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Tribal Casino Revenue Sharing Payments Total $30.5 Million In 2019

Michigan local governments and school districts received more than $30 million last year through tribal casino gaming compacts.




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The 12 federally recognized tribal nations that operate casinos in Michigan paid $30.5 million to local governments and school districts in fiscal year 2019 through revenue-sharing compacts with the state, according to an annual report released last week by the Michigan Gaming Control Board.

The Saginaw Chippewa Indian Tribe, which operates the Soaring Eagle Casino & Resort in Mt. Pleasant and the Saganing Eagles Landing Casino in Standish, made the largest contribution, totaling $6.1 million. The Nottawaseppi Huron Band of the Potawatomi Indians, which owns FireKeepers Casino Hotel in Battle Creek, paid the second-most at $5.9 million, and the Pokagon Band of Potawatomi Indians, which operates three Western Michigan casinos under the Four Winds brand name, paid the third-most at $5.7 million.

Overall, the $30.5 million in revenue-sharing payments rose 1.1% from the tribal casinos’ contributions in 2018, suggesting slight growth in the casinos’ net win from slot machines. The 2019 figures do not reflect the negative business impact of COVID-19 because the fiscal year ended before the pandemic arrived in Michigan and caused tribal casinos to close for several months beginning in March 2020.

The 12 tribal nations own and operate 24 casinos throughout Michigan, and under tribal-state gaming compacts signed in 1993, 1998, and 2007, the tribes agree to contribute 2% of their annual net win from slot machine gaming to local governments, which divide the funds between schools, fire departments, youth programs, and other essential services. According to the MGCB report, “net win is defined as the total amount wagered on each electronic game of chance, minus the total amount paid to players for winning wagers at said machines.”

An American Gaming Association study of the casino business’s impact in Michigan highlighted tribal contributions made through the operation of FireKeepers Casino. “I’m always looking for community champions and FireKeepers is right at the top,” said Rebecca Fleury, city manager for Battle Creek. “They see that for any business to be successful, you need a variety of community partners, and they certainly have recognized that and go above and beyond.”

Change expected in years to come thanks to pandemic, mobile gaming

According to the MGCB report, overall revenue-sharing contributions from tribal casinos in Michigan to local governments have remained steady over the past five years, showing gradual year-over-year increases from $28.6 million in 2015 to $30.5 million in 2019.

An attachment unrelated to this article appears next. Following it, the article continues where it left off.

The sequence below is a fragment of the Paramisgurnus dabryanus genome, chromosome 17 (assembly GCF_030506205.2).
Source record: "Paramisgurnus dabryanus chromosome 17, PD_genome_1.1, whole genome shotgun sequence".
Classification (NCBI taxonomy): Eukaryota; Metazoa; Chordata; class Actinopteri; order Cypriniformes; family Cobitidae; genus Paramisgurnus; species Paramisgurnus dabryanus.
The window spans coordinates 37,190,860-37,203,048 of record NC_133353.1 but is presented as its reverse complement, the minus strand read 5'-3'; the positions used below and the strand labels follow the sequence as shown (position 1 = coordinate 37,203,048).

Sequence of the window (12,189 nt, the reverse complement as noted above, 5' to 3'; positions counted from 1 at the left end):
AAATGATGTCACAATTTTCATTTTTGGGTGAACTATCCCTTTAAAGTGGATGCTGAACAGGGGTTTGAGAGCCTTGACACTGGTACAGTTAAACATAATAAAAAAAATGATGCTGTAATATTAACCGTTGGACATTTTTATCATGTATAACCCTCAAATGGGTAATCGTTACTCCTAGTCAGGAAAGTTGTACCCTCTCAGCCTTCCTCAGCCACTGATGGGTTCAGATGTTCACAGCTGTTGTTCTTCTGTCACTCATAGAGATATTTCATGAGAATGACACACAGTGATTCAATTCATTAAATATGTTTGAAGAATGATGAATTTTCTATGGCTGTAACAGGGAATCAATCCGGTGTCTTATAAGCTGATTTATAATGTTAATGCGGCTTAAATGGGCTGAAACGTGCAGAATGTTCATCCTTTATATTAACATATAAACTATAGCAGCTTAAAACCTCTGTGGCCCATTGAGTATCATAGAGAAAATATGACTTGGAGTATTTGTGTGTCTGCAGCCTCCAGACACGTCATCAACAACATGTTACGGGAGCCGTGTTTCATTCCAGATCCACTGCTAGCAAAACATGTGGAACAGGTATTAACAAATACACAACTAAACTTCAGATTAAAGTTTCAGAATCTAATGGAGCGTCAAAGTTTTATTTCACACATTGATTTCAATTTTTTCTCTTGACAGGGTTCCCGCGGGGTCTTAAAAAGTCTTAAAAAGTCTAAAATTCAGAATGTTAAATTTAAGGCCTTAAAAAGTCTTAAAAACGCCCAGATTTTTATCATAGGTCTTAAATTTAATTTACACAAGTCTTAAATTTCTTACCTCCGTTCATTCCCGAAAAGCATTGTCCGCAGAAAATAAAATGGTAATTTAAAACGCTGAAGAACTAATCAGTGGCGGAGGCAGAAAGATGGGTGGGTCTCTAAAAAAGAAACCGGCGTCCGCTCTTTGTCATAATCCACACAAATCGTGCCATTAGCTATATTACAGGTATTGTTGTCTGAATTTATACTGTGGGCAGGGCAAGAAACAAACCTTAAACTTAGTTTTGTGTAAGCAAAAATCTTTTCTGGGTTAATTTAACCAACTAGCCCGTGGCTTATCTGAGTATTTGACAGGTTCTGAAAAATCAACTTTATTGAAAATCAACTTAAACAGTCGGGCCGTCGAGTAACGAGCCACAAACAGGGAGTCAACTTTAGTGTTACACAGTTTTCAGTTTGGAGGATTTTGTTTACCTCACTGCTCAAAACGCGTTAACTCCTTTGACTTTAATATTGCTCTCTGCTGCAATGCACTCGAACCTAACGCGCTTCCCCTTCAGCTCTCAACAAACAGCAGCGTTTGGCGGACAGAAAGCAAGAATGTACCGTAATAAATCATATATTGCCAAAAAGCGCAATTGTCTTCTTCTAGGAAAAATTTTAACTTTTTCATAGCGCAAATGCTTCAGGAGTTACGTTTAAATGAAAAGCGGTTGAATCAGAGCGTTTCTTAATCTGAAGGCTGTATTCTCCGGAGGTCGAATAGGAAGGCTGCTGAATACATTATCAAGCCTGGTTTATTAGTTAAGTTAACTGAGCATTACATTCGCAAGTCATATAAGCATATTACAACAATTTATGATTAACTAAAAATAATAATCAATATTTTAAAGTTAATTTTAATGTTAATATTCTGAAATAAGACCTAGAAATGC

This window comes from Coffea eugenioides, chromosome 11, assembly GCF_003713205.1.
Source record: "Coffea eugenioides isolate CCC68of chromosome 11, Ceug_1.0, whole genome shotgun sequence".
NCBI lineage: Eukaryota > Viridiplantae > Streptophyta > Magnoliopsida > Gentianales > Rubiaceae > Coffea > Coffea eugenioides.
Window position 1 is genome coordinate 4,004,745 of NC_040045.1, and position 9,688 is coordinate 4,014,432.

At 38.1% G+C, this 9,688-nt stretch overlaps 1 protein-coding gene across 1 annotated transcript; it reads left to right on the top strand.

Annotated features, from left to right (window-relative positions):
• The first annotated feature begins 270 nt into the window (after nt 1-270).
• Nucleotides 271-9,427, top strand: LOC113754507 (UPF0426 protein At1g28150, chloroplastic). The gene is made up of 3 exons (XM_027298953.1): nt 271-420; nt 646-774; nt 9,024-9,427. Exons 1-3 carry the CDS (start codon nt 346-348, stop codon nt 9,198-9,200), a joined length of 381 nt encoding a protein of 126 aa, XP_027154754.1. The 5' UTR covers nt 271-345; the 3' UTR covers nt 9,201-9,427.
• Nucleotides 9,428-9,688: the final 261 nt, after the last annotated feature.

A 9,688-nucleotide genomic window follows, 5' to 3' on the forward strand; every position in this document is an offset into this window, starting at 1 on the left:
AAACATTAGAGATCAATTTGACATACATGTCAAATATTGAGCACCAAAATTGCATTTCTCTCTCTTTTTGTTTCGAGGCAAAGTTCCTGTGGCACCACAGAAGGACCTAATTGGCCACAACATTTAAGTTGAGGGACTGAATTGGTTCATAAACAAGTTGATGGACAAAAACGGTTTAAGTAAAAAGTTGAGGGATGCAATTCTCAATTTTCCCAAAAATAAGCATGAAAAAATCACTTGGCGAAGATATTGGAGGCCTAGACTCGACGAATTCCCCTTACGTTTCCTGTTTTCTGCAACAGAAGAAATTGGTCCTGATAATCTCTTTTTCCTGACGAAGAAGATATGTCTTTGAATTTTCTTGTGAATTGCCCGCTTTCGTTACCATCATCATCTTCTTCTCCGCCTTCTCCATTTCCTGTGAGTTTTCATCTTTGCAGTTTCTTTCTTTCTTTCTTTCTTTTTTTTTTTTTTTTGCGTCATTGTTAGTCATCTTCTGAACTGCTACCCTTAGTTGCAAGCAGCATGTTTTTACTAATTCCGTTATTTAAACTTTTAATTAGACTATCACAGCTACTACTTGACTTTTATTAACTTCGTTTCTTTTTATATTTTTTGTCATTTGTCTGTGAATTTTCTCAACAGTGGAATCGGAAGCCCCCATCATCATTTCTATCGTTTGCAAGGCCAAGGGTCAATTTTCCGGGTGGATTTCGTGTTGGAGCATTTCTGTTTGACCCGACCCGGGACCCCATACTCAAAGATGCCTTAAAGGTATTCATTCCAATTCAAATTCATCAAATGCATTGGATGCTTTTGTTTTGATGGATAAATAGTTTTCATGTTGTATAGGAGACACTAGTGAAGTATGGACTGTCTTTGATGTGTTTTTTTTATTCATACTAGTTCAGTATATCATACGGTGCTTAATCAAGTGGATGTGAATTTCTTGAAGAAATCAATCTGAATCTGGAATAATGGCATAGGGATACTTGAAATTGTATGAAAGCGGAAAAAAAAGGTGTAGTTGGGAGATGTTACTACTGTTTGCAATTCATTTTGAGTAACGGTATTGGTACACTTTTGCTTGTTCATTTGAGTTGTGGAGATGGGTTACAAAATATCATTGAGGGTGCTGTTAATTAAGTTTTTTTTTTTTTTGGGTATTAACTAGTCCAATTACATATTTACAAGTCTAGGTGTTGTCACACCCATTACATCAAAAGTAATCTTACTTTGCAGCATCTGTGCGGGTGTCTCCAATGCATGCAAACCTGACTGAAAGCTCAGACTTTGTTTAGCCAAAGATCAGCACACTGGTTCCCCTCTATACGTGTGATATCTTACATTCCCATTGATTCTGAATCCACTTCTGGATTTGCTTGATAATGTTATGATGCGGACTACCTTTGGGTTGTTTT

• Fiscal year 2015 revenue sharing: $28.6 million
  • Fiscal year 2016 revenue sharing: $29.2 million
  • Fiscal year 2017 revenue sharing: $29.9 million
  • Fiscal year 2018 revenue sharing: $30.1 million
  • Fiscal year 2019 revenue sharing: $30.5 million

That stability, however, is likely to change beginning in 2020. When COVID-19 first swept through Michigan in March of this year, tribal casinos throughout the state closed voluntarily to help slow the spread of the pandemic. Because tribal casinos operate on sovereign territory not subject to Michigan state government rule, they were able to reopen beginning in May, sooner than the three commercial casinos, which remained closed until the first week of August.

Those two to three months when tribal casinos were shuttered, however, will likely cause a significant drop in revenue-sharing payments for 2020. Those contributions could suffer further negative effects from the difficult economic conditions brought about by COVID-19, with high unemployment rates cutting into the disposable income Michiganders are able to spend at casinos. Plus, tribal casinos throughout the state have reduced their operating capacity and turned off as many as half of their slot machines to encourage social distancing and provide a safe gaming environment.

Looking beyond the lean days of 2020, however, tribal casinos and the state’s battered budget expect an immediate boon from the launch of mobile sports betting and iGaming. Michigan lawmakers and the gaming control board are in the final stages of approving the state rules for online gambling and issuing licenses to operators and suppliers.

Mobile wagering is projected to be available in Michigan by the end of 2020 — possibly in time for Thanksgiving — and tribal casinos have already partnered with leading internet sports betting and online casino platforms like DraftKings, BetRivers Sportsbook, William Hill, and FOX Bet Sportsbook. The revenue-sharing arrangements for mobile gambling are different from the slot revenue–based compacts reflected in last week’s MGCB report, but both tribal casinos and state and local governments are expected to benefit from bettors throughout Michigan being able to access sportsbooks and casino games through mobile devices.